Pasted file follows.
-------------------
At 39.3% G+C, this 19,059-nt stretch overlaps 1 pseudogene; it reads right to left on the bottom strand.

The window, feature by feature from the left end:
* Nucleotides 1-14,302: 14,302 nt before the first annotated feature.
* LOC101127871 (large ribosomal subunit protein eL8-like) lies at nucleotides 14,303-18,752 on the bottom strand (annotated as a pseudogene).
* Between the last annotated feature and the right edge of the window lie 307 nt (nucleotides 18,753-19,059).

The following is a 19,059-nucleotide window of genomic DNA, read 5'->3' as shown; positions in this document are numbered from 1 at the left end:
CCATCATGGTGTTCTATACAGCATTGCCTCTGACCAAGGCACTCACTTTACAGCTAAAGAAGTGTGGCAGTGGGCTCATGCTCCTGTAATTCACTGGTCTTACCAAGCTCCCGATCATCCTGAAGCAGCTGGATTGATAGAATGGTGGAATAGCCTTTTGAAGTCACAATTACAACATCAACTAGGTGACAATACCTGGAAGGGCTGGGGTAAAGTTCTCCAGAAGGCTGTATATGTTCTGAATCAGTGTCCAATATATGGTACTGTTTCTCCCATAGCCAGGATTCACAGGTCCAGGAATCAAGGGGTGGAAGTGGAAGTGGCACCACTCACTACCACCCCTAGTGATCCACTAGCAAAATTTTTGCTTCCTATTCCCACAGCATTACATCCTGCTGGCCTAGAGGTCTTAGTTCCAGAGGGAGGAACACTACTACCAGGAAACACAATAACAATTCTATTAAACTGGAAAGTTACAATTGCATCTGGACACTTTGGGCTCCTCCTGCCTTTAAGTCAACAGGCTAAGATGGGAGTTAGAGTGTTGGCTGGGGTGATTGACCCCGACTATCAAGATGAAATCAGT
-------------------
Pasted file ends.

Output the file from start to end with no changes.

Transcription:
At 39.3% G+C, this 19,059-nt stretch overlaps 1 pseudogene; it reads right to left on the bottom strand.

The window, feature by feature from the left end:
* Nucleotides 1-14,302: 14,302 nt before the first annotated feature.
* LOC101127871 (large ribosomal subunit protein eL8-like) lies at nucleotides 14,303-18,752 on the bottom strand (annotated as a pseudogene).
* Between the last annotated feature and the right edge of the window lie 307 nt (nucleotides 18,753-19,059).

The following is a 19,059-nucleotide window of genomic DNA, read 5'->3' as shown; positions in this document are numbered from 1 at the left end:
CCATCATGGTGTTCTATACAGCATTGCCTCTGACCAAGGCACTCACTTTACAGCTAAAGAAGTGTGGCAGTGGGCTCATGCTCCTGTAATTCACTGGTCTTACCAAGCTCCCGATCATCCTGAAGCAGCTGGATTGATAGAATGGTGGAATAGCCTTTTGAAGTCACAATTACAACATCAACTAGGTGACAATACCTGGAAGGGCTGGGGTAAAGTTCTCCAGAAGGCTGTATATGTTCTGAATCAGTGTCCAATATATGGTACTGTTTCTCCCATAGCCAGGATTCACAGGTCCAGGAATCAAGGGGTGGAAGTGGAAGTGGCACCACTCACTACCACCCCTAGTGATCCACTAGCAAAATTTTTGCTTCCTATTCCCACAGCATTACATCCTGCTGGCCTAGAGGTCTTAGTTCCAGAGGGAGGAACACTACTACCAGGAAACACAATAACAATTCTATTAAACTGGAAAGTTACAATTGCATCTGGACACTTTGGGCTCCTCCTGCCTTTAAGTCAACAGGCTAAGATGGGAGTTAGAGTGTTGGCTGGGGTGATTGACCCCGACTATCAAGATGAAATCAGT